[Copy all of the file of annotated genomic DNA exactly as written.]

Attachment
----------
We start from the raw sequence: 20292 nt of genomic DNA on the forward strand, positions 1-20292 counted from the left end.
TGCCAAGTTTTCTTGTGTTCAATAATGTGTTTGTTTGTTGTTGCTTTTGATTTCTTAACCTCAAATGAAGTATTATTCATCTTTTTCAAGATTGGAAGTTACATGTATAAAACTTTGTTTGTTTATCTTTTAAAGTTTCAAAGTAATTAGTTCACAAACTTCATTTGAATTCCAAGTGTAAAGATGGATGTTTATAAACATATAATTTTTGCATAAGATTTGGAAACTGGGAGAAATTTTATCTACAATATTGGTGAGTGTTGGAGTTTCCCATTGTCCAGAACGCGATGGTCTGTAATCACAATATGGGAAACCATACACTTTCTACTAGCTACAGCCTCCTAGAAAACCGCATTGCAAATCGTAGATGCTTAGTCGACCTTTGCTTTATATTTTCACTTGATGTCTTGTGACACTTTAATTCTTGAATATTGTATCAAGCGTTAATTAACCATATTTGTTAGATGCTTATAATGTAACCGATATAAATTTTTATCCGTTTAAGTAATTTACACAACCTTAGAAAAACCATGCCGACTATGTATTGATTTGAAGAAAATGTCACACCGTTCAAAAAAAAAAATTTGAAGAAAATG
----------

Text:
We start from the raw sequence: 20292 nt of genomic DNA on the forward strand, positions 1-20292 counted from the left end.
TGCCAAGTTTTCTTGTGTTCAATAATGTGTTTGTTTGTTGTTGCTTTTGATTTCTTAACCTCAAATGAAGTATTATTCATCTTTTTCAAGATTGGAAGTTACATGTATAAAACTTTGTTTGTTTATCTTTTAAAGTTTCAAAGTAATTAGTTCACAAACTTCATTTGAATTCCAAGTGTAAAGATGGATGTTTATAAACATATAATTTTTGCATAAGATTTGGAAACTGGGAGAAATTTTATCTACAATATTGGTGAGTGTTGGAGTTTCCCATTGTCCAGAACGCGATGGTCTGTAATCACAATATGGGAAACCATACACTTTCTACTAGCTACAGCCTCCTAGAAAACCGCATTGCAAATCGTAGATGCTTAGTCGACCTTTGCTTTATATTTTCACTTGATGTCTTGTGACACTTTAATTCTTGAATATTGTATCAAGCGTTAATTAACCATATTTGTTAGATGCTTATAATGTAACCGATATAAATTTTTATCCGTTTAAGTAATTTACACAACCTTAGAAAAACCATGCCGACTATGTATTGATTTGAAGAAAATGTCACACCGTTCAAAAAAAAAAATTTGAAGAAAATG